New Yorkers Gravitate towards Diarrhea Planet at Death By Audio
Bang On A Can All-Stars Premiere Two New Works at Japan Society

(un)common threads with Gabriel Kahane at Zankel Hall

By Laura Wasson

CH2012120217-114Photo credit: Chris Lee

Monday’s (un)common threads performance with Gabriel Kahane at Zankel Hall began on a somber note. Jimmy Zankel, co-chair for the Notables Committee that hosted the event, asked the audience to pause for a moment of silence to remember the lives lost and deeply effected by both Sandy and the massacre in Newtown, CT. It was a beautiful and respectful moment that punctured an otherwise joyous and fun evening with a touch of reality.

Zankel also spoke about the power of music to heal, and Kahane set out to do just that. He opened with "Charming Disease," a sophisticated and subtly painful ode to the depths of alcohol addiction. His rich, strong baritone allowed every word to shine brightly, revealing his exceptional skill as a lyricist. Much like Jimmy Webb or Paul Simon, Kahane has a real ability for weaving eloquent and vivid stories into his songs; it was hardly a surprise to discover he had written a musical, February House, that premiered at the Public Theater this past spring.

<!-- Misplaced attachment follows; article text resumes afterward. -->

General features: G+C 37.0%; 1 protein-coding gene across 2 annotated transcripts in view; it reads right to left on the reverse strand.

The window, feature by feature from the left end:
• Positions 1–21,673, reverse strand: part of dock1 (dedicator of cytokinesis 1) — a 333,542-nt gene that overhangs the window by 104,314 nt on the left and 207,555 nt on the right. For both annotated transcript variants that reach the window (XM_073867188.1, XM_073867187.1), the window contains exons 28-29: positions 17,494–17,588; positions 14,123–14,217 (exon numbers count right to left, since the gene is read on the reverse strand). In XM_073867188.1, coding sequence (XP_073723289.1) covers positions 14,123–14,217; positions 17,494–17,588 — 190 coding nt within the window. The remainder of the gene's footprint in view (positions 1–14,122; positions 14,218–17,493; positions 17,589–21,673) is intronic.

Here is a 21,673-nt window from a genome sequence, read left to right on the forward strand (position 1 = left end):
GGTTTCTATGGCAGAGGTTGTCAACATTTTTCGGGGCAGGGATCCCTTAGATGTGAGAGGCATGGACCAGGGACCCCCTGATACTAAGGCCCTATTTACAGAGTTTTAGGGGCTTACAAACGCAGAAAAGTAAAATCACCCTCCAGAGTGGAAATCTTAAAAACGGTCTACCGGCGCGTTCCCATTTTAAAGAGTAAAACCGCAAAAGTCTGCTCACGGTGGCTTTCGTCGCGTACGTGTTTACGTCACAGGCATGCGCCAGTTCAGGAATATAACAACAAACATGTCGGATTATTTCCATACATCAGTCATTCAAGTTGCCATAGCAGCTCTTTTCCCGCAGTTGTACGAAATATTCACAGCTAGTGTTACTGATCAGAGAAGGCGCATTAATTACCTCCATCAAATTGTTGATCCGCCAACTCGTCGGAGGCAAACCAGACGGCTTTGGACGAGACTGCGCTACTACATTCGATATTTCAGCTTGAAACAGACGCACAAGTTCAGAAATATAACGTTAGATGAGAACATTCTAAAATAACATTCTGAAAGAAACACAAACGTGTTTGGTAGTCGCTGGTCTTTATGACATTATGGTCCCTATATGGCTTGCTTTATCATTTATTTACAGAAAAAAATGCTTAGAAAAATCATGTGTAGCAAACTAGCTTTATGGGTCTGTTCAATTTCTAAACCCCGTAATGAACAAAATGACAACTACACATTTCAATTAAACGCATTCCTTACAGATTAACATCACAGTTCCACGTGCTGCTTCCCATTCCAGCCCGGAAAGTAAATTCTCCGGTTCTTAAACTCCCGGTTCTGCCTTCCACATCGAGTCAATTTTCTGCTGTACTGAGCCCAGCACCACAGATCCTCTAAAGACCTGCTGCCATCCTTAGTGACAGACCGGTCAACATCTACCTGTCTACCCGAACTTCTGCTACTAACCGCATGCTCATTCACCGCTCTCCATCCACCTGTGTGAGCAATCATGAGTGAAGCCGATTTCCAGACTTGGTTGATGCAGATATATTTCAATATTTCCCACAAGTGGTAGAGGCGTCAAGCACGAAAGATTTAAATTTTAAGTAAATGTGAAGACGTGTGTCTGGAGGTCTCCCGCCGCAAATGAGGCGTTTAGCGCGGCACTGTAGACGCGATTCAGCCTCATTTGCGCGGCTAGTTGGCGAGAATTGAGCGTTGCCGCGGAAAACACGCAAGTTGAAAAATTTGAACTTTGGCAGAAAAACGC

Photo credit: Chris Lee

Throughout the evening, Kahane was joined onstage by a rotating cast of friends, including string player Rob Moose, singer Aoife O’Donovan, guitar virtuoso Julian Lage, and the members of ACME. The entire performance felt communal and intimate, with Kahane gamely joking with the audience between numbers. He even gave the stage over to O'Donovan and Lage at one point for a haunting rendition of the bluegrass number "Pretty Polly."   

The highlights of the night were two short selections from Kahane’s Craigslistlieder, his song cycle adapted from the website’s infamous ads. The first, "Neurotic and Lonely," was a deftly executed personal ad written by a seemingly nervous NYU undergrad desperately seeking a hot girl with her own video game system. "If Anyone Knows..." illustrated one girl's desperate search for the name of her favorite spicy-pepper sandwich spread. In lesser hands, both numbers would seem completely ridiculous, but Kahane somehow managed to turn these shallow and easily dismissable ads into deeply poignant and earnest moments of human longing. The audience laughed heartily along, but from a place of recognition. After all, aren't we all on a quest for that divine pepper spread on some level?

Kahane closed with "Where are the Arms?," the title track from his most recent release. The plaintive ballad, about love lost and forgotten, was an elegant bookend to the evening, proving that the cathartic power of song can cut through the darkness of the world, even if just for a moment. CH2012120217-265 Photo credit: Chris Lee